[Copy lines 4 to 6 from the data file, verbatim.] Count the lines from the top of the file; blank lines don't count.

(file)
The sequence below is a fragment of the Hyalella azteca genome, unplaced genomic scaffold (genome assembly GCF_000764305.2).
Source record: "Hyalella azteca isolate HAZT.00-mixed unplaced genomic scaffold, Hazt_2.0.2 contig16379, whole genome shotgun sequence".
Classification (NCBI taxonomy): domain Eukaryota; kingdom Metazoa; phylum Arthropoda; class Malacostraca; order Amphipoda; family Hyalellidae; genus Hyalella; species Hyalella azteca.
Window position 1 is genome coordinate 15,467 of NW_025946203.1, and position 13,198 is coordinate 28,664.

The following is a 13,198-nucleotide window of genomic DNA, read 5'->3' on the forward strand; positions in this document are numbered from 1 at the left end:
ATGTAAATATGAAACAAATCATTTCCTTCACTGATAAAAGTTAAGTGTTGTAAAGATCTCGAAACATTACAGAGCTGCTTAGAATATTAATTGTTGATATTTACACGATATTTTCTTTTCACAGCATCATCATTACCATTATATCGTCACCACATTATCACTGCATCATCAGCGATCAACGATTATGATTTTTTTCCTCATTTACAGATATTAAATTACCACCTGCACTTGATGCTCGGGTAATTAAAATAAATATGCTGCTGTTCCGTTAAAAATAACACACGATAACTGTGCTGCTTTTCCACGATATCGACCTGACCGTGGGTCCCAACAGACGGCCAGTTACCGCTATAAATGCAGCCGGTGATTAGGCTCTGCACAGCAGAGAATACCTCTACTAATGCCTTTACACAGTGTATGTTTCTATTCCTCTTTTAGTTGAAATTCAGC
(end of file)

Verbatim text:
Window position 1 is genome coordinate 15,467 of NW_025946203.1, and position 13,198 is coordinate 28,664.

The following is a 13,198-nucleotide window of genomic DNA, read 5'->3' on the forward strand; positions in this document are numbered from 1 at the left end:
ATGTAAATATGAAACAAATCATTTCCTTCACTGATAAAAGTTAAGTGTTGTAAAGATCTCGAAACATTACAGAGCTGCTTAGAATATTAATTGTTGATATTTACACGATATTTTCTTTTCACAGCATCATCATTACCATTATATCGTCACCACATTATCACTGCATCATCAGCGATCAACGATTATGATTTTTTTCCTCATTTACAGATATTAAATTACCACCTGCACTTGATGCTCGGGTAATTAAAATAAATATGCTGCTGTTCCGTTAAAAATAACACACGATAACTGTGCTGCTTTTCCACGATATCGACCTGACCGTGGGTCCCAACAGACGGCCAGTTACCGCTATAAATGCAGCCGGTGATTAGGCTCTGCACAGCAGAGAATACCTCTACTAATGCCTTTACACAGTGTATGTTTCTATTCCTCTTTTAGTTGAAATTCAGC